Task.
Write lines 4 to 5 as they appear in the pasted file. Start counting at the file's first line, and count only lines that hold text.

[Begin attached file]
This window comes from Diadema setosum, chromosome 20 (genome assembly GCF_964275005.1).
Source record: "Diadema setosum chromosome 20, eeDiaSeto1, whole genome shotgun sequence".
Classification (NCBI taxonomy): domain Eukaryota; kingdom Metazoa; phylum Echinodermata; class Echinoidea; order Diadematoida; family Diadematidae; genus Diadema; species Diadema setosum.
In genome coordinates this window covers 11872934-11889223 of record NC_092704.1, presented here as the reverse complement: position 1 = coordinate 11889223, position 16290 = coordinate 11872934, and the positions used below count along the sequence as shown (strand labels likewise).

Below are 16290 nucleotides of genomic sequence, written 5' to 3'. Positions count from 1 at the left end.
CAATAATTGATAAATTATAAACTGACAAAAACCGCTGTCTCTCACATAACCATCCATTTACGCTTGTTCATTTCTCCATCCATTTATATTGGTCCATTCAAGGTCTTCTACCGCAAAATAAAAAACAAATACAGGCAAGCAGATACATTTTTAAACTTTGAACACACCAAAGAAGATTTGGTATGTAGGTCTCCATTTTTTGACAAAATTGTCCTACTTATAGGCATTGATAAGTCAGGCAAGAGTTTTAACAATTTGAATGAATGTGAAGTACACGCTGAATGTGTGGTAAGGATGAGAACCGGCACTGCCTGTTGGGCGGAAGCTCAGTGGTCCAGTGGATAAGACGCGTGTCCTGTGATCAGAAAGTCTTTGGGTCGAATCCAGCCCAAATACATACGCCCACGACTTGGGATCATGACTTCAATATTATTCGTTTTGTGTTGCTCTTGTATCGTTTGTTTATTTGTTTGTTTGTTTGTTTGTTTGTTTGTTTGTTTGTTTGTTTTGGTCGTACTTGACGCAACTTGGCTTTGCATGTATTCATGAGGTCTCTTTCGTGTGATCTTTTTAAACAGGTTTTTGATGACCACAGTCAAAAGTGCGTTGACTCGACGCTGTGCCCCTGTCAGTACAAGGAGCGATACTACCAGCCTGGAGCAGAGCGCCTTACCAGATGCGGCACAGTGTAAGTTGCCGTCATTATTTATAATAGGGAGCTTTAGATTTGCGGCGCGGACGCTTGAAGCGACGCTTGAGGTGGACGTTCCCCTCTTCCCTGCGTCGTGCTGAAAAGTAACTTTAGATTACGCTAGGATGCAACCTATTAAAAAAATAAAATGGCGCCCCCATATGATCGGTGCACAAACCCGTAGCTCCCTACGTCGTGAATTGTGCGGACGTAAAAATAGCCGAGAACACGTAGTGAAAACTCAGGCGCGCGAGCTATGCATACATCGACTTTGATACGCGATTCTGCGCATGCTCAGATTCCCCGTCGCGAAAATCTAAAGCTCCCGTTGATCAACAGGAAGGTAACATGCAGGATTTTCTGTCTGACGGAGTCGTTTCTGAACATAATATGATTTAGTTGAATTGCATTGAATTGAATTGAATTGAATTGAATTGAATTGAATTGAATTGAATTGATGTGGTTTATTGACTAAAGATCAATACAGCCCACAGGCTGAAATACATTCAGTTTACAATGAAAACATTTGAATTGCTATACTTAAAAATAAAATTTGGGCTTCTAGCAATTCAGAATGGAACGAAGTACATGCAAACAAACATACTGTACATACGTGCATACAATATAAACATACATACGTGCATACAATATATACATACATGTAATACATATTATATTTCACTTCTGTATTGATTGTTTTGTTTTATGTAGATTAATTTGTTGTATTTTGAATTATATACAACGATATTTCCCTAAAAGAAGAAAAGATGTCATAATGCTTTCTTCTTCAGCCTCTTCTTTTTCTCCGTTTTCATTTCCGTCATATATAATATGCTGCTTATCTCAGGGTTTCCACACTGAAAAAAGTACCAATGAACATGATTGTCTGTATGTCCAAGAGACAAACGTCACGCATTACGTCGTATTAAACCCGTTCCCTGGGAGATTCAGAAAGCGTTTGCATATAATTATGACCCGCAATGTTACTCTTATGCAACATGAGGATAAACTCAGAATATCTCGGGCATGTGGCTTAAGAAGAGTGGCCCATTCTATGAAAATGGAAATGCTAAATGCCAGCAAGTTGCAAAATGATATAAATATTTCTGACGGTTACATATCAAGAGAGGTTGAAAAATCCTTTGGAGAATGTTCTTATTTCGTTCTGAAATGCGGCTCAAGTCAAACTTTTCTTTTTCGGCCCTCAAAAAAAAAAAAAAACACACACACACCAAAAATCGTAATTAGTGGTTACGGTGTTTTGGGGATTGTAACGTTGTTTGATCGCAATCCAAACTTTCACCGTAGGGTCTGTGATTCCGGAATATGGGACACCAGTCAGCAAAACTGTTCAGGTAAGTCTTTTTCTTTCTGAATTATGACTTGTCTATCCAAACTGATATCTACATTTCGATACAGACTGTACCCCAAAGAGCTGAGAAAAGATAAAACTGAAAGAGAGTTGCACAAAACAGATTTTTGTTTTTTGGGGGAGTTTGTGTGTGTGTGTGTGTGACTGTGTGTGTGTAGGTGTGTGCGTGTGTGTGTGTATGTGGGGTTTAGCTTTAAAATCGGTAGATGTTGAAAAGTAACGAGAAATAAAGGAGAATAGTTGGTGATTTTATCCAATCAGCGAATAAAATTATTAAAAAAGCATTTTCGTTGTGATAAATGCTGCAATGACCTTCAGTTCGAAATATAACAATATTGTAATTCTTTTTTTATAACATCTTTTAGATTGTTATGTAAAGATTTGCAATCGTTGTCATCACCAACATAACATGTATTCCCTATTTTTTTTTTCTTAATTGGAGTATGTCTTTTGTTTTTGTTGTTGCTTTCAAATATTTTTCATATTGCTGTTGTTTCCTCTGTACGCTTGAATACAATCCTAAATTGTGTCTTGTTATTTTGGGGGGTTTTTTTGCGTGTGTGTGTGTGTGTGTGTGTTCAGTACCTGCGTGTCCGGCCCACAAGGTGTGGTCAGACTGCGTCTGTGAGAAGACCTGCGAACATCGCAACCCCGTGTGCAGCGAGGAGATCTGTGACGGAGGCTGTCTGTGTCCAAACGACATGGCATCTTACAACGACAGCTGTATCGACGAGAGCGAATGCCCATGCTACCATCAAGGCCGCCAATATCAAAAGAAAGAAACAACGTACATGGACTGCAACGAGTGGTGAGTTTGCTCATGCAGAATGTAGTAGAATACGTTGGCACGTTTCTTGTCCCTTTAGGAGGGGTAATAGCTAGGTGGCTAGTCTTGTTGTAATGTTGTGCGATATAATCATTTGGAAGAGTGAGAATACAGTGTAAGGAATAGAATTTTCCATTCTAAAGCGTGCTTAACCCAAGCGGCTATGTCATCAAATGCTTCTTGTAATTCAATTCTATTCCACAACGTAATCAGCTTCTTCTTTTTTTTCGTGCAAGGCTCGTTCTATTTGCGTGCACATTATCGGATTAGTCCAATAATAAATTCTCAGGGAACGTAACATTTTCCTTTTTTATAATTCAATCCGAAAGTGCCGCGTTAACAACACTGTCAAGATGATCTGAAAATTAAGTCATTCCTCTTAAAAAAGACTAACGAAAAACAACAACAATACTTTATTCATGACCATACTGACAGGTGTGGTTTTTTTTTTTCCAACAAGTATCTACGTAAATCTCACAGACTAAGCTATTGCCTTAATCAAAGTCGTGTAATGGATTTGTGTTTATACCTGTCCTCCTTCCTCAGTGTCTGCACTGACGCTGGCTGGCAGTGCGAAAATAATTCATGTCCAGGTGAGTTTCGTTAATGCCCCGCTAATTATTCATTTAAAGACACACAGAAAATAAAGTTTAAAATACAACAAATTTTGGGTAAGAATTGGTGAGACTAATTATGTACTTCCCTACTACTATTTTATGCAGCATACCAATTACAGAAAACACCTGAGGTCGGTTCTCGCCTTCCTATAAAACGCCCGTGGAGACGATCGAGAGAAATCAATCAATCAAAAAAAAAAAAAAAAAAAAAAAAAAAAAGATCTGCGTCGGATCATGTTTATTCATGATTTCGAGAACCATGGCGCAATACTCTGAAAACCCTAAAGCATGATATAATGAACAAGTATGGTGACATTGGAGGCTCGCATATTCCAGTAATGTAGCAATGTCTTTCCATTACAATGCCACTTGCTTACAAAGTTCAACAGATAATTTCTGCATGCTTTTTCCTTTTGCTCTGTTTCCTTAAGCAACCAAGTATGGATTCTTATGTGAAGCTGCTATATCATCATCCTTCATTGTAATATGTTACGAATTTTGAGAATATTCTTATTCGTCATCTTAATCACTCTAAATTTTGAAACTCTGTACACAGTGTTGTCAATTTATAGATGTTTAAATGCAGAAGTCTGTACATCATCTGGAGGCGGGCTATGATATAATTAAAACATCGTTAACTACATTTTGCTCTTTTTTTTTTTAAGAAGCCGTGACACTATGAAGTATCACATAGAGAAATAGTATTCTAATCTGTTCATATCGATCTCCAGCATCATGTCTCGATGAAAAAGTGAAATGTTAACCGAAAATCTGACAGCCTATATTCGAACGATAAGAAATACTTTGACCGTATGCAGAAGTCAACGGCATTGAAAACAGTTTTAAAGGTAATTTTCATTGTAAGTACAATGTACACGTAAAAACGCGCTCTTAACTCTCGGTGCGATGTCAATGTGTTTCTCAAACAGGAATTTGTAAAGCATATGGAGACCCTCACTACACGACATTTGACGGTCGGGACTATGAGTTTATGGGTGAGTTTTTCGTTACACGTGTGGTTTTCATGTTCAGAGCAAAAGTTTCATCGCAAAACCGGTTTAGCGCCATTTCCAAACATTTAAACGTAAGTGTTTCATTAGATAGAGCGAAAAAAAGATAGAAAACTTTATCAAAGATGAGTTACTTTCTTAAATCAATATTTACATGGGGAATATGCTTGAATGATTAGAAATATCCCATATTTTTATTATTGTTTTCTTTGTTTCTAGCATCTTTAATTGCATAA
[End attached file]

In genome coordinates this window covers 11872934-11889223 of record NC_092704.1, presented here as the reverse complement: position 1 = coordinate 11889223, position 16290 = coordinate 11872934, and the positions used below count along the sequence as shown (strand labels likewise).

Below are 16290 nucleotides of genomic sequence, written 5' to 3'. Positions count from 1 at the left end.